The penny dreadful author that you’ve never heard of…
Examining how Scott’s fictional interpretation of the Middle Ages, in particular the notion that Robin Hood was a Saxon yeoman, influenced historical scholarship in the early-to-mid nineteenth century.
“A Lytell Geste of Robyn Hode” (c.1450): Alleviating the Fear of Crime in Late Medieval & Early Modern England?
Did people *need* the myth of a good outlaw?
In the 16th century there was an understanding among some thinkers that Christ may have died on a simple wooden stake or tree, rather than a two beam cross, and similarly the Geste of Robyn Hode makes reference to “Cryst that dyed on a tree”.
The Victorians hated the ever-increasing price of rail travel just as much as we do today. In this ballad from “Punch”, Robin Hood is a ‘robbing’ Rail company boss.
According to the legend, in old age Robin Hood fell ill and went to visit his cousin, who was the Prioress of Kirklees, so that he could be bled. However, his cousin conspired with her lover, Sir Roger of Doncaster, to kill Robin. So she opened a vein, locked Robin in the upper room of the gatehouse, and let him bleed to death.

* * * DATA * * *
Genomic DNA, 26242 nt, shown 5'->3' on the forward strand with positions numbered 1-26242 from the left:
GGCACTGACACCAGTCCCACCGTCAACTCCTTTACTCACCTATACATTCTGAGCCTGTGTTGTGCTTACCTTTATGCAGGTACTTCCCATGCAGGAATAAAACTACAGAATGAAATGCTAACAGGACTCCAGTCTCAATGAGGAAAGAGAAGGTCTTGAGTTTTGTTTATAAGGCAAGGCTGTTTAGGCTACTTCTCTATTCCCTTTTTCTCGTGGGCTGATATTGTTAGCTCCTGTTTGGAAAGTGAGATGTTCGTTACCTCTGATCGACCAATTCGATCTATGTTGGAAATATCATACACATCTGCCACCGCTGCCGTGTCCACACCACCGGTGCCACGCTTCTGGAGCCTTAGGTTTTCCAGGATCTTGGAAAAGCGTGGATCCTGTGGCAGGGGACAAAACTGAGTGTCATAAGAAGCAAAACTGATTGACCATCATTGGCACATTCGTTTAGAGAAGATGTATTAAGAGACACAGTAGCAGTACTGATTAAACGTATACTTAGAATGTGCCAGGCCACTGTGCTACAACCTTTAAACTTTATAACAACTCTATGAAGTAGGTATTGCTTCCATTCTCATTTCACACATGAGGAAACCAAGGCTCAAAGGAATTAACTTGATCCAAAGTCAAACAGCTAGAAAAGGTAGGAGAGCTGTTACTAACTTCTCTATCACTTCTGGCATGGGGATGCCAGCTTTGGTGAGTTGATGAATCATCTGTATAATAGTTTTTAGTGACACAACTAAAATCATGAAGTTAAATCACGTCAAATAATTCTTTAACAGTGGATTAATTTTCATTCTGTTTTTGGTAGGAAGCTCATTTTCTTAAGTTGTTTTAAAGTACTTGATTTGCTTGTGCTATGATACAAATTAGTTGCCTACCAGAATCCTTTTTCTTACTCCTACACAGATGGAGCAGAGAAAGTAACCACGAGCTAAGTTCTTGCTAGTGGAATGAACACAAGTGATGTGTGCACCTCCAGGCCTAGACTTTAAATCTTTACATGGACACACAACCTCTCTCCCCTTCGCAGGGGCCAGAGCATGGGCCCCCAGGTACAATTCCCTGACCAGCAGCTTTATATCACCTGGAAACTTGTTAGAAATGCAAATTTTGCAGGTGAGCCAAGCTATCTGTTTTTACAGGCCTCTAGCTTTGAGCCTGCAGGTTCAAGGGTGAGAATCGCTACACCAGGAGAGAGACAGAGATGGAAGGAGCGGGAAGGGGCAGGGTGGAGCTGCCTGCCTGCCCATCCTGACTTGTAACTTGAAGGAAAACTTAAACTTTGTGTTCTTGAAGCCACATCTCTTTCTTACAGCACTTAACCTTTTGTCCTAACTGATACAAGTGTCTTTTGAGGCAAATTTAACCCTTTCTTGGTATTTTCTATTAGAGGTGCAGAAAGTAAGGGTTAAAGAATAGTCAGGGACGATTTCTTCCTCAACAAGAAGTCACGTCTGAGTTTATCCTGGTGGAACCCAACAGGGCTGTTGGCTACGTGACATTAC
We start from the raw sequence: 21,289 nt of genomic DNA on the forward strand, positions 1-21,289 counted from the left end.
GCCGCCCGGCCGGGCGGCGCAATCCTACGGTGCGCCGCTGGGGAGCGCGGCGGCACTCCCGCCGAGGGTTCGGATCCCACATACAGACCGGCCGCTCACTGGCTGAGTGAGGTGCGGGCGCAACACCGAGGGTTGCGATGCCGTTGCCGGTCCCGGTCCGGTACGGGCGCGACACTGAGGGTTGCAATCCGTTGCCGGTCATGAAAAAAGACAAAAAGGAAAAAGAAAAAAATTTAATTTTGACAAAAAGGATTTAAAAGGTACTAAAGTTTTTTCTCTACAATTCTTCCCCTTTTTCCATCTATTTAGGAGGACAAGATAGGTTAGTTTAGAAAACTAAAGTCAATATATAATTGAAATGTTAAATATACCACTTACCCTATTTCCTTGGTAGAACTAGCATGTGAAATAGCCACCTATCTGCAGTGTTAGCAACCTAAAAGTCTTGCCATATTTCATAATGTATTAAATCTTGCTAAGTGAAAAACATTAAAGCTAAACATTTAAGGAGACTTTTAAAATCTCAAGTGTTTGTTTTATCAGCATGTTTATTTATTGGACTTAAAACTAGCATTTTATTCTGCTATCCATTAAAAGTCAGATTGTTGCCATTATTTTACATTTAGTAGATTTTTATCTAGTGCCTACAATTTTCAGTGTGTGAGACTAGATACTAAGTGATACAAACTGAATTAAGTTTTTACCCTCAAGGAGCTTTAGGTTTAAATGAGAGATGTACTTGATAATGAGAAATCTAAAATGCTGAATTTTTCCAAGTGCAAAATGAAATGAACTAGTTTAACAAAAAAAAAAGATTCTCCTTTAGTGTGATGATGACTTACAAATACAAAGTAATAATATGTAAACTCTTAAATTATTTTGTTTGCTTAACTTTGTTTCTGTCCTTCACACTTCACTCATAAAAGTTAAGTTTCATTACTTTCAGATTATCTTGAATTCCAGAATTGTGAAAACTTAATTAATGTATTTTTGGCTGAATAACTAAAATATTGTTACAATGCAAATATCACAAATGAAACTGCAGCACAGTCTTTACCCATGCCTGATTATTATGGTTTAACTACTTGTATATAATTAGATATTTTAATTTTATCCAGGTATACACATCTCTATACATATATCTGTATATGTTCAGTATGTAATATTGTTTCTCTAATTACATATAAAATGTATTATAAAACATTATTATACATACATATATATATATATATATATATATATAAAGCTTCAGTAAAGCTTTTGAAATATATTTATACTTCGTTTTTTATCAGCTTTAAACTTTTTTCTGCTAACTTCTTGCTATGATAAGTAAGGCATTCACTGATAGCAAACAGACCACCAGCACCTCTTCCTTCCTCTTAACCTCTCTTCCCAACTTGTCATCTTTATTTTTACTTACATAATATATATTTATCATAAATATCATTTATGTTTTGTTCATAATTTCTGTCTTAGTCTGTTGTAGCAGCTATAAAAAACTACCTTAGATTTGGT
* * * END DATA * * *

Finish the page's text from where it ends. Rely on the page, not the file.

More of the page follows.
Pierce Egan the Younger (1814-1880) was like the George R. R. Martin of his day. He loved the medieval period,
The ‘long eighteenth century’ (c.1688-c.1837) is not a period that people usually associate with medievalism…but the subject of this post is the play “King Arthur, or the British Worthy” (1691) by John Dryden and Henry Purcell.
Romanticism was a cultural and intellectual movement spearheaded by poets, artists, writers, sculptors and musicians. Whereas in the eighteenth century men such as Joseph Addison (1672-1719) complained that rural people and provincial […]
I can nought parfitly my pater noster as the prest it syngeth, but I can rymes of Robyn Hode and Randalf erle of Chestre – The Vision of Piers the Plowman (c.1380) […]